The Unsatisfying Conclusion

It would be wonderful to draw a confident conclusion about Manson’s barn. Unfortunately, we can’t. The evidence points to an older, pre-1862 building, likely salvaged from the flood wreckage. If so, it might have been Manson’s old barn, someone else’s barn, or another type of building entirely. The evidence suggests a building possibly constructed in the 1840s, or even in the 1830s when Oregon farming began. The building may be a Champoeg town building that we know about—one that is historically important in its own right. And finally, this might be the oldest building left standing in Oregon.

But the evidence only suggests these possibilities, and nothing is certain. For now, we can only hope that someday new evidence will be found that can tell us more about Manson’s barn.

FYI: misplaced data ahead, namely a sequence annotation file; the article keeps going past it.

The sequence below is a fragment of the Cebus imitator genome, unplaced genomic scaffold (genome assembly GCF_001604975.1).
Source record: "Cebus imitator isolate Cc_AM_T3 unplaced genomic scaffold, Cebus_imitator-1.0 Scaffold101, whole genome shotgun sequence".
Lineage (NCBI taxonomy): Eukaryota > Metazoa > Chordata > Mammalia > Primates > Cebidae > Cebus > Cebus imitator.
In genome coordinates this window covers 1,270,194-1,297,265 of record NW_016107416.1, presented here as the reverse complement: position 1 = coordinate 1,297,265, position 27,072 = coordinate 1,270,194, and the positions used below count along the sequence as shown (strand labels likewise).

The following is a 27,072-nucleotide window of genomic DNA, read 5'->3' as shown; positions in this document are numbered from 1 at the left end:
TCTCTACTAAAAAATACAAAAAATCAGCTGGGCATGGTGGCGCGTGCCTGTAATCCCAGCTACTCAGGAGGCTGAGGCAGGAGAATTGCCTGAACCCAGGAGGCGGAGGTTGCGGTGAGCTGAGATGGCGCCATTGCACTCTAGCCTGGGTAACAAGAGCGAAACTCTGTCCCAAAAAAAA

Further Reading

  • To learn more about the 1861 flood, read the handouts called “The End of the Town of Champoeg,” “River Rivals: Champoeg and Butteville,” and “A Personal Account of the 1861 Flood as Experienced by Eight-year-old Mary Higley.”
  • For a fascinating look into the world of old barns, old tools, and the structures and farm life of the past, search for books by Eric Sloane. Titles include An Age of Barns, A Reverence for Wood, and Our Vanishing Landscape.
  • Champoeg: Place of Transition by John A. Hussey, printed by the Oregon Historical Society in Portland, 1967. This book is our primary source of historical information about Champoeg, including Donald Manson, Felicité Lucier Manson, and the challenges they met here. Although out of print, it can be found in libraries and in used book stores such as Powell’s Books.